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Stories

Putting the Puzzle Together

There was no reason for Rex Pruitt to think he was in danger of heart failure. Yet Sanford doctors saw the bigger picture, realizing the healthy 51-year-old man needed immediate care to clear his artery and save his life.

A New Lease on Life

Jeanenne Hatletvedt knew her heart was failing, but her body was too frail to survive traditional surgery. How would a groundbreaking new technique to replace her heart valve save her life?

A Rapid Response to Save

From the moment that Erv Inniger walked into a North Dakota State University athletic building with chest pains, Sanford Heart’s lifesaving system of care was ready. This speedy response to his symptoms allowed him to survive a heart attack with no permanent damage to the muscles of his heart.

New Help for a Grateful Heart

Thousands rely on implantable devices to improve heart function -- and save lives. But what if the device requires replacement? A new minimally invasive procedure transforms the experience!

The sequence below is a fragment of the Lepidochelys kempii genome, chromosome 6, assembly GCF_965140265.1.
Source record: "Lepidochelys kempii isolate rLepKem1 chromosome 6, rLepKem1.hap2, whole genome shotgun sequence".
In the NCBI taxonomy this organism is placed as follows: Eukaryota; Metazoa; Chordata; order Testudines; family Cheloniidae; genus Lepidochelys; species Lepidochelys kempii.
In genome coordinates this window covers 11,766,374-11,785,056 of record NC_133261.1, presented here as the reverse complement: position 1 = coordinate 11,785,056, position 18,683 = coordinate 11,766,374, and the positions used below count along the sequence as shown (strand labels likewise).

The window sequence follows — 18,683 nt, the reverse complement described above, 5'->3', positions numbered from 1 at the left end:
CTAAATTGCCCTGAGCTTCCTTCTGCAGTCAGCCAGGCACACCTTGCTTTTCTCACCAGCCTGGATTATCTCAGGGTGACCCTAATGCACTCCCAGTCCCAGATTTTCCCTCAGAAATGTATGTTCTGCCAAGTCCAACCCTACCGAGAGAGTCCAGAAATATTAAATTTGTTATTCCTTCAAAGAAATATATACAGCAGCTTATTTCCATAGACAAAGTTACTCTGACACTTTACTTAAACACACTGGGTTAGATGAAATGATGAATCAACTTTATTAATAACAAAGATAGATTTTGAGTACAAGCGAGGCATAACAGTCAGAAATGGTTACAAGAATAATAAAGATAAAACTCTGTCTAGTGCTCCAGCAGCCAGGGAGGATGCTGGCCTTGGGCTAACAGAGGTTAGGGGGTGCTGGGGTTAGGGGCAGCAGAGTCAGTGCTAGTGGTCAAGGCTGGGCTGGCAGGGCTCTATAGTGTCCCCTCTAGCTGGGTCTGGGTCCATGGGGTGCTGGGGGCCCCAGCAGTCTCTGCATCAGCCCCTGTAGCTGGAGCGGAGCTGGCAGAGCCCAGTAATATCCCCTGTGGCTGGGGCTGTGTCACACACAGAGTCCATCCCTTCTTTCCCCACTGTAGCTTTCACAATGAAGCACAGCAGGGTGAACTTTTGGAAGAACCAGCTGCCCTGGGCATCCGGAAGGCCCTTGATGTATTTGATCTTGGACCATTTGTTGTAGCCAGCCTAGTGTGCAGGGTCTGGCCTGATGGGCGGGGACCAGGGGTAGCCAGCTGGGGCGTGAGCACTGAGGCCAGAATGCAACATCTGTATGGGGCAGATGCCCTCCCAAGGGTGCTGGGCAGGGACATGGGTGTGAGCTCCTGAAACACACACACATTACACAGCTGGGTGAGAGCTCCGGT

Connections for Heart Care

Irene Simmons didn’t know she was having a heart attack, but her local emergency services team did. Find out how regional Sanford Health hospitals work to get speedy treatment for cardiac patients, saving lives and hearts.

Hearts Together

Norma Anderson was there when her husband, Elmo, experienced heart trouble. And she was there for his treatment, too. See what happens when they connect with Sanford Cardiac Rehab -- together!

A Run to Remember

A heart attack at 45? It would’ve devastated some, but not Clint Glass. With help from Sanford Cardiac Rehab and inspiration from his 15-year-old daughter, today he trains for the Fargo Marathon.

A Living, Loving Heart

Every link in the chain led to Julie Fennell’s survival after sudden cardiac arrest. Today she puts her heart and soul into giving back. Meet our honorary chair for the 2012 Heart Walk!

Close to Home Care

Sanborn farmer Gary Krikke didn’t have to go far when he had a heart attack. Sanford’s integrated system of care helped save his life and get him the follow-up cardiac treatment he needed.

A Home for Heart Care

While Jan Larsen waits for a transplant, a mechanical device is keeping his heart ticking. This Sioux Falls man says being able to stay at a hospital close to home makes it easier to pass the time until he has a new heart.